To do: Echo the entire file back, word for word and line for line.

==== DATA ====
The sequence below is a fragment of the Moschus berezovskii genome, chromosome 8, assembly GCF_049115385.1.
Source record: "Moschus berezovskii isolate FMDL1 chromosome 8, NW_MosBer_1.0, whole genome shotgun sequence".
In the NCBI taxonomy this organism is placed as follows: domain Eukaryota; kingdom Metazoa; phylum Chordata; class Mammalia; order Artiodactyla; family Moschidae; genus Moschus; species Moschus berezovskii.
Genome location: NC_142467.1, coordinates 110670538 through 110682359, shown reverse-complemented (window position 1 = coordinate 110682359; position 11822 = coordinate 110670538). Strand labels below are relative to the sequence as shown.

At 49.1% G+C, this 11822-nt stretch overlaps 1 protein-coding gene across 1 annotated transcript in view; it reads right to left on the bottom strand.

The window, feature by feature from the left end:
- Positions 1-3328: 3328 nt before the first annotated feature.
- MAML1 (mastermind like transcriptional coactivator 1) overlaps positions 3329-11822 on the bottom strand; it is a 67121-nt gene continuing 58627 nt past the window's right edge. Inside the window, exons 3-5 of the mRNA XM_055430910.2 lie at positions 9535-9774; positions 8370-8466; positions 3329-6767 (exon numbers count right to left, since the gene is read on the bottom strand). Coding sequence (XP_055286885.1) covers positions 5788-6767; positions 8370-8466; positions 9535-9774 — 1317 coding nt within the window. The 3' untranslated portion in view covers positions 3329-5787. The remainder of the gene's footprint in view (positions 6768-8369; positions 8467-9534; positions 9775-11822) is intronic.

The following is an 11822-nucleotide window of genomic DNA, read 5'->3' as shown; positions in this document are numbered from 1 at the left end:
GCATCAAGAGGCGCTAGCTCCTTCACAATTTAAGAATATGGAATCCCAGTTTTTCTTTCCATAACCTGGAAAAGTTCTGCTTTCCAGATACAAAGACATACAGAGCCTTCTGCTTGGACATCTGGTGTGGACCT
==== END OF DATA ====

The sequence below is a fragment of the Moschus berezovskii genome, chromosome 8, assembly GCF_049115385.1.
Source record: "Moschus berezovskii isolate FMDL1 chromosome 8, NW_MosBer_1.0, whole genome shotgun sequence".
In the NCBI taxonomy this organism is placed as follows: domain Eukaryota; kingdom Metazoa; phylum Chordata; class Mammalia; order Artiodactyla; family Moschidae; genus Moschus; species Moschus berezovskii.
Genome location: NC_142467.1, coordinates 110670538 through 110682359, shown reverse-complemented (window position 1 = coordinate 110682359; position 11822 = coordinate 110670538). Strand labels below are relative to the sequence as shown.

At 49.1% G+C, this 11822-nt stretch overlaps 1 protein-coding gene across 1 annotated transcript in view; it reads right to left on the bottom strand.

The window, feature by feature from the left end:
- Positions 1-3328: 3328 nt before the first annotated feature.
- MAML1 (mastermind like transcriptional coactivator 1) overlaps positions 3329-11822 on the bottom strand; it is a 67121-nt gene continuing 58627 nt past the window's right edge. Inside the window, exons 3-5 of the mRNA XM_055430910.2 lie at positions 9535-9774; positions 8370-8466; positions 3329-6767 (exon numbers count right to left, since the gene is read on the bottom strand). Coding sequence (XP_055286885.1) covers positions 5788-6767; positions 8370-8466; positions 9535-9774 — 1317 coding nt within the window. The 3' untranslated portion in view covers positions 3329-5787. The remainder of the gene's footprint in view (positions 6768-8369; positions 8467-9534; positions 9775-11822) is intronic.

The following is an 11822-nucleotide window of genomic DNA, read 5'->3' as shown; positions in this document are numbered from 1 at the left end:
GCATCAAGAGGCGCTAGCTCCTTCACAATTTAAGAATATGGAATCCCAGTTTTTCTTTCCATAACCTGGAAAAGTTCTGCTTTCCAGATACAAAGACATACAGAGCCTTCTGCTTGGACATCTGGTGTGGACCT